Coconut has gained amazing popularity over the past decade. Despite its trendy modern label, however, coconuts have been praised as one of nature’s wonders for hundreds of years. The coconut palm is quite aptly known as “the tree of a thousand uses” and “tree of abundance” in Malay and Filipino cultures. For centuries the coconut palm has been life-sustaining for many cultures by providing not only nutrition and hydration, but also the raw materials for furniture, and baskets, and the oil for cosmetics and cooking. In our modern world coconut also has so much to offer. The milk, oil, flour, flakes, meat and water each have unique uses and benefits. We’ve explored how you can incorporate coconut into your healthy lifestyle:
1. Coconut flour for heart healthy
Coconut flour makes the perfect addition to baked goods. It not only gives baked goods a naturally sweet flavour and tempting aroma, but it’s also gluten-free, low in carbs and may be good for your heart!
Coconut flour provides an impressive 5g of fibre per two-tablespoon serving, contributing up to 20% of our total fibre requirements per day. Fibre is incredibly important for gut health, blood sugar regulation and heart health. A small study from 2004 showed that supplementing your daily cornflakes breakfast with coconut flakes resulted in reductions in LDL cholesterol and triglycerides. While this study was too small to make conclusions, the results are certainly plausible. Coconut flour is rich in both soluble and insoluble fibre, which we know play a role in reducing ‘bad cholesterol’ levels.
Many of our treats would benefit from some coconut goodness! Coconut flour makes the perfect substitution in cookies, pancakes, muffins, or even bread. Be aware that coconut flour absorbs a bit more liquid than wheat flour, so you may need to adjust the liquid used in the recipe. To start with, replace each cup of flour with ¼ cup of coconut flour, and adjust the liquid in the recipe if needed.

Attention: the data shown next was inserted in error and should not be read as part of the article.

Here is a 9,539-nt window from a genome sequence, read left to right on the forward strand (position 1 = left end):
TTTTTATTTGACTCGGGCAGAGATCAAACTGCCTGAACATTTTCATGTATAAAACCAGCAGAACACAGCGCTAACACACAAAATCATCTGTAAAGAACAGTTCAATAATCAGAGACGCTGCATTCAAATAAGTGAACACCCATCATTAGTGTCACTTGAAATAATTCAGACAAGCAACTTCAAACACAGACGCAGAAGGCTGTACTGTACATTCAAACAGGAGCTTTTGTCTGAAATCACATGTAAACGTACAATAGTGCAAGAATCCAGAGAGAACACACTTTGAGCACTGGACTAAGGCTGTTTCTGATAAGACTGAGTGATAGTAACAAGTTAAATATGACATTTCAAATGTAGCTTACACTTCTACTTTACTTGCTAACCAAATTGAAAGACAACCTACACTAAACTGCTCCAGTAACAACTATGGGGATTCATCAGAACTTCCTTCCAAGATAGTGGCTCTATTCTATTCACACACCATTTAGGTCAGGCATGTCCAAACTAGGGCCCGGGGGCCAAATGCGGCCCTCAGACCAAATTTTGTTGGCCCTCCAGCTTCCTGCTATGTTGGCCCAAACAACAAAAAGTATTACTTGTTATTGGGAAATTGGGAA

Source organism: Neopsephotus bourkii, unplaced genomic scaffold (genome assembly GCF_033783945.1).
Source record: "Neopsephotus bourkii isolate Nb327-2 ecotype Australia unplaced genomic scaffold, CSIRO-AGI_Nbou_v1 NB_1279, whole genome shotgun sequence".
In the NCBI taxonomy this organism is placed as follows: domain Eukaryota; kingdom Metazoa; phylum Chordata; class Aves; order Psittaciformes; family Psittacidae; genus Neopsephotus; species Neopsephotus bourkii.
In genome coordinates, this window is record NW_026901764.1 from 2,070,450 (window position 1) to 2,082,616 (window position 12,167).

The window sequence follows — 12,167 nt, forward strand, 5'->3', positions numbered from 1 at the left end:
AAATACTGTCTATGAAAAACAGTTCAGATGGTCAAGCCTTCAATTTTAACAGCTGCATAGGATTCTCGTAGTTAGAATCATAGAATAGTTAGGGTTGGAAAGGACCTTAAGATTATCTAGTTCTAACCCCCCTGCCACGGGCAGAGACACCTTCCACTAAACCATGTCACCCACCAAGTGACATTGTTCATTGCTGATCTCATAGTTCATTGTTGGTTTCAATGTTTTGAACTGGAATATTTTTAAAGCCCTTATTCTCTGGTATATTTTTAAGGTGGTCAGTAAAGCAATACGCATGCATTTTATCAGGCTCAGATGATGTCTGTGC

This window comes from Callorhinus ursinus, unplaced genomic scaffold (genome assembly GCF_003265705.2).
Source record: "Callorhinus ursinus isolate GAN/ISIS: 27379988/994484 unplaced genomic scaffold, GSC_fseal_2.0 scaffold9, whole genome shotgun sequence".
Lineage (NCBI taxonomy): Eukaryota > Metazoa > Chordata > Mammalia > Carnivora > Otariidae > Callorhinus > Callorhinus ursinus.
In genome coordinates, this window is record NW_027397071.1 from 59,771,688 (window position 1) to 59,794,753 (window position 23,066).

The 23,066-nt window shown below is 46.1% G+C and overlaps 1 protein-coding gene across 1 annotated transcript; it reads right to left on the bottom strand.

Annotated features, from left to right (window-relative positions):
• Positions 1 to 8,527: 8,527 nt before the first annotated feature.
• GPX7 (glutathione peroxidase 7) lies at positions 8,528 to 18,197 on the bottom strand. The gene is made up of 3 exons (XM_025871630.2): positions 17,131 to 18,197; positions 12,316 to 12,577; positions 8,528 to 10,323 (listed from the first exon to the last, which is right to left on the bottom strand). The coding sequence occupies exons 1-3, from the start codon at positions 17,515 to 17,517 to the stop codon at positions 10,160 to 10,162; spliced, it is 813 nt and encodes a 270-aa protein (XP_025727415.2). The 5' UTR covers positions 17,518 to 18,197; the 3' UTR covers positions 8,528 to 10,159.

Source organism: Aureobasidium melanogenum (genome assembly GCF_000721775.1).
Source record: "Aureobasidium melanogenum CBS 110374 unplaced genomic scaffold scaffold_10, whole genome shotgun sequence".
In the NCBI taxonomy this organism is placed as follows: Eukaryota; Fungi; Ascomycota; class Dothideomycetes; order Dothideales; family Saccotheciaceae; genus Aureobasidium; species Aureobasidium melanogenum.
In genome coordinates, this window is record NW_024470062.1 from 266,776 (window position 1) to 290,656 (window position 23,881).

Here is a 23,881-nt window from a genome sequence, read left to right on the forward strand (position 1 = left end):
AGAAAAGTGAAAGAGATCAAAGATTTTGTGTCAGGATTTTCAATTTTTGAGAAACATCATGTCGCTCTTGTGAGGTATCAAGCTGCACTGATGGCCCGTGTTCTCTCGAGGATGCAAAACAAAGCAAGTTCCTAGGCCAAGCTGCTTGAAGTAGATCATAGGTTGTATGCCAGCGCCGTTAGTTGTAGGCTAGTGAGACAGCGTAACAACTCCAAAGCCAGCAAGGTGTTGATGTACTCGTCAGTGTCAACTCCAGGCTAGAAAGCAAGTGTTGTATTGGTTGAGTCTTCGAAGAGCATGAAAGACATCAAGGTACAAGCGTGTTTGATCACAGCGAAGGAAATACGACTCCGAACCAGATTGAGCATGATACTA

2. Coconut milk for dairy free cooking
Forget coconut oil - have you tried cooking with coconut milk? This creamy delight is made from the flesh of the coconut, cooked in water and then pulverized and strained. The product is then left to stand where the cream separates from the milk.
Concern about heart health is often raised when opting for coconut products, and understandably so! Over 90% of the fat found in coconut milk and cream is saturated fat (the fat associated with undesirable cholesterol levels). This is the reason why coconut oil is often discouraged. But before you discard coconut milk, consider this: a 2020 meta-analysis found that while coconut fat can negatively affect cholesterol levels, it does so to a lesser extent than animal fats (such as cream and butter). What’s more, evidence from cultures that traditionally eat coconut cream has indicated that it does not appear to contribute to heart disease in the context of an overall healthy diet.
With the research in mind, if your diet is generally healthy, using coconut milk or coconut cream from time to time may be a better choice than using traditional cream. We suggest using it to make some of your favourite creamy, comforting delights such as curries, risottos and soups.